It’s a Vanity Fair magazine tale as old as time. All year long the men and women of Hollywood, many of them people of color, work hard to produce award worthy projects. Then Vanity Fair comes along to choose the cream of the crop for their annual Hollywood Issue. The list reads like a very well-known ‘who’s who,’ featuring the likes of Halle Berry, Ben Affleck and more, yet when it comes to the cover it seems only the cream of a certain color make the cut.
They try to appease the darker half with a spot on the cover’s gatefold (the part that folds into the magazine), but we all know that being seen on the actual cover, the one that will be seen on newsstands across the globe, is the only section that carries real weight. So once again, Vanity Fair dims the light that is Hollywood’s colored actors and actresses for another year and we are left to wonder, again … what the hell is the deal?
Since this isn’t the first time this has happened you would think that when Vanity Fair released the cover for its 19th annual Hollywood Issue, a circus-themed portfolio called “Bruce Weber’s Adventures in Hollywood,” we wouldn’t be left with a bad taste in our mouths. But alas, when the magazine revealed Ben Affleck, Bradley Cooper and Emma Stone as the cover stars, with youngest-ever best-actress nominee Quvenzhané Wallis and Kerry Washington regulated to the cover’s gatefold wasteland, that taste was as fresh and rank as ever.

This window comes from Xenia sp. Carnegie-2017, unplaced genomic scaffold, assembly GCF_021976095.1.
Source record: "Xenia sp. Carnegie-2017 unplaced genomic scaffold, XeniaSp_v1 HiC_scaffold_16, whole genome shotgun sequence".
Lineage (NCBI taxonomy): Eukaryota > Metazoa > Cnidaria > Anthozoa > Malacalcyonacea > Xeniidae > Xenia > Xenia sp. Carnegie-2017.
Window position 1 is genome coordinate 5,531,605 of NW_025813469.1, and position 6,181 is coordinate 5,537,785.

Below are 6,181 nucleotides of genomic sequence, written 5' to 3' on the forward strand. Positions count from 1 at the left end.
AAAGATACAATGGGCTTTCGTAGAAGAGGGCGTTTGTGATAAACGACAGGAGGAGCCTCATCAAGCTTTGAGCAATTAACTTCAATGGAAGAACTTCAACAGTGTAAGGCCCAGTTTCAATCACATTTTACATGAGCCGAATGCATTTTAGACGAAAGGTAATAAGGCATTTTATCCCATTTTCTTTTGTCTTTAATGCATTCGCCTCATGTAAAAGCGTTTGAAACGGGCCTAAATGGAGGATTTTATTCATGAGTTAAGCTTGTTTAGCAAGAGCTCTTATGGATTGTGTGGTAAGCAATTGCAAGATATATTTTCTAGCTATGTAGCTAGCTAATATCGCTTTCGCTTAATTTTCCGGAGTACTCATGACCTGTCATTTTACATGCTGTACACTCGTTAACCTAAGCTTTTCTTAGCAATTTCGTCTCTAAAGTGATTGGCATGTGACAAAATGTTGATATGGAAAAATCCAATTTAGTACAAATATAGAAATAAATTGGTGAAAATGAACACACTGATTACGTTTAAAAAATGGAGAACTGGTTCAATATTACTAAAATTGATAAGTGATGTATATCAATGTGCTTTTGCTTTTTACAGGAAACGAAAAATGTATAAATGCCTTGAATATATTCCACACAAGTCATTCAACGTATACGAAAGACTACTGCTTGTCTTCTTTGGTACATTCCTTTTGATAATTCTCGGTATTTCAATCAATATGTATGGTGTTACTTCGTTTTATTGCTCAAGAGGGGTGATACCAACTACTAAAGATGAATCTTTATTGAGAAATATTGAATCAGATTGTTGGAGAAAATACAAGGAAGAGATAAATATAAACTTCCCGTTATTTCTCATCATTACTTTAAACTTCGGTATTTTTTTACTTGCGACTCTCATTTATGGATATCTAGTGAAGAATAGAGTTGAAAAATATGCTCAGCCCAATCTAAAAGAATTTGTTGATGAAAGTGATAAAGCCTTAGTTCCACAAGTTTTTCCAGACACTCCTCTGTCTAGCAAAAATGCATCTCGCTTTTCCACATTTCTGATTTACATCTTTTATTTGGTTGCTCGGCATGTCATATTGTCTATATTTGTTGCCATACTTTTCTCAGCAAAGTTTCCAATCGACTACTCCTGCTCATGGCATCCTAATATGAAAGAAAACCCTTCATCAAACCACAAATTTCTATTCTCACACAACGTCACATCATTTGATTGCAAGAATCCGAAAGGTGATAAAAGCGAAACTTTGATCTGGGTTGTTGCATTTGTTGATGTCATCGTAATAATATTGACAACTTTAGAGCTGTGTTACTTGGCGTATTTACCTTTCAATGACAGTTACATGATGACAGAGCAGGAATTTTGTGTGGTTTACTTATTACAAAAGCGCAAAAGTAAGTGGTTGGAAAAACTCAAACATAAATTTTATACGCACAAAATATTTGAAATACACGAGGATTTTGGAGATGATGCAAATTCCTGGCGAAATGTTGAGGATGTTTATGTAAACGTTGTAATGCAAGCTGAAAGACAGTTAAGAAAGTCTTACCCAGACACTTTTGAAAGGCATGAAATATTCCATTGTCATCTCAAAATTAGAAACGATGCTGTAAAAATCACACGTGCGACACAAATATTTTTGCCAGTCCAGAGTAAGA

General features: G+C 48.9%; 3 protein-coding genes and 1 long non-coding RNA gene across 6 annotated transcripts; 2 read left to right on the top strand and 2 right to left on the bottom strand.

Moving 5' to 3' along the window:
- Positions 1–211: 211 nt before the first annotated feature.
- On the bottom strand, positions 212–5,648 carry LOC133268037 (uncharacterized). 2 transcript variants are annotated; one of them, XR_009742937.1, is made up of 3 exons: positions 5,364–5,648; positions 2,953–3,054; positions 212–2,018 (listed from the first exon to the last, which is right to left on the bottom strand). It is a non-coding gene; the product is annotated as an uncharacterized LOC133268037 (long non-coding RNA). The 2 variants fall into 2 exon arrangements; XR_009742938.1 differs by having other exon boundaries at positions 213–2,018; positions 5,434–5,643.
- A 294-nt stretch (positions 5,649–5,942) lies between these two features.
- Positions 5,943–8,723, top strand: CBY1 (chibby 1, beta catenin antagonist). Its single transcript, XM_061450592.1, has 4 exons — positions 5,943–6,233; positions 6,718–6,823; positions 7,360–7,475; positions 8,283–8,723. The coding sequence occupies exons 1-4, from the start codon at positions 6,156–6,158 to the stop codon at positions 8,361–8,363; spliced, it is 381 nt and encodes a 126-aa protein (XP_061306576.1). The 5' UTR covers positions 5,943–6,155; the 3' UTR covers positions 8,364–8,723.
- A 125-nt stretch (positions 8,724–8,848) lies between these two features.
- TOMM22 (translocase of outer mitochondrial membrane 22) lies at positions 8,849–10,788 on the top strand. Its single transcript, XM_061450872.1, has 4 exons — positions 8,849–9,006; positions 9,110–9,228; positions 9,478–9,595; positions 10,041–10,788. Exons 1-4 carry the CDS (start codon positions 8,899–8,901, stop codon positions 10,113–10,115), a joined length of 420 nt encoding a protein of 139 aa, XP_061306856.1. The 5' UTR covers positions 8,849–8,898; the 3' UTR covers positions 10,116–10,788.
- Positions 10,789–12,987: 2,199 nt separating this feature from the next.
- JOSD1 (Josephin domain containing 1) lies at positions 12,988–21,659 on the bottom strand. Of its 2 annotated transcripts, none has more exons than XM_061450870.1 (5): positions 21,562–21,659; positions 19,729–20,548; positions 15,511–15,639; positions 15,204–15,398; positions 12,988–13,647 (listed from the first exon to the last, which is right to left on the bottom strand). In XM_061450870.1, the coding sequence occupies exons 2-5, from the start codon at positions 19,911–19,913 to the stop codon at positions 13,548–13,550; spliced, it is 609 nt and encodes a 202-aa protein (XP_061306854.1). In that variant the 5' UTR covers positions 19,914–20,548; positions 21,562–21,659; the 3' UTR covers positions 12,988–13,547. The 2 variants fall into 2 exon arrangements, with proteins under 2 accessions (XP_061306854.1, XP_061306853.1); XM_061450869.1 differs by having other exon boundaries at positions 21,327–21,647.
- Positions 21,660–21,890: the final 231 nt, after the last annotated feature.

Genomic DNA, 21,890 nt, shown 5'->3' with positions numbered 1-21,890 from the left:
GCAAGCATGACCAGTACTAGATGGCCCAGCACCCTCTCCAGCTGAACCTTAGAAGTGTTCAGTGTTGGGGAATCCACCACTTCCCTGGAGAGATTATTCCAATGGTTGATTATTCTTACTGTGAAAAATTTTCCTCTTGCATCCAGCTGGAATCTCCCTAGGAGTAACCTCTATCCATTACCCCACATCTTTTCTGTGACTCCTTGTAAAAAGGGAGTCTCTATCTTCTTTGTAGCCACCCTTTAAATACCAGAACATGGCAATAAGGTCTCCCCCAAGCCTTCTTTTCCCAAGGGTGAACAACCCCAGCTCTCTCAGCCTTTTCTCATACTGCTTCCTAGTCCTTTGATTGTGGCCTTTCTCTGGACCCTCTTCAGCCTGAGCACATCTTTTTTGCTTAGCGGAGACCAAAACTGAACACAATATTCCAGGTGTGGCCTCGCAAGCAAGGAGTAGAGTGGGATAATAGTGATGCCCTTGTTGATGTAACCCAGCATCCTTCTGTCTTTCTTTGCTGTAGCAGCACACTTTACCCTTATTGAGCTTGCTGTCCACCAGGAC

But should we care?
Clearly Vanity Fair sees nothing wrong with how they present the “best” of Hollywood to the world and I guess we can and should be proud that Vanity Fair chose to recognize the talent of people of color at all considering that there are so many media outlets that would rather pretend our talents don’t exist.
But still, it’s upsetting that the magazine makes an obviously conscious decision to keep people of color off the cover. The first time might have been an oversight, second and third, a mistake, but by the time you hit nineteen it is clearly a planned decision. Every year we get up in arms about the lack of melanin on the cover and every year we are ignored, so with the release of this latest issue one has to ask themselves if it’s worth fighting about anymore.
Vanity Fair is only one magazine; for every rebuff, there are several others out there who have no problems with putting Kerry Washington on the cover, front, center and in all her Scandalous glory. Perhaps if Vanity Fair doesn’t want to fully support talented people of color, maybe we should stop supporting them. Stop buying their issues and talking about their features. Starting with the end of this piece right here, and starting right now.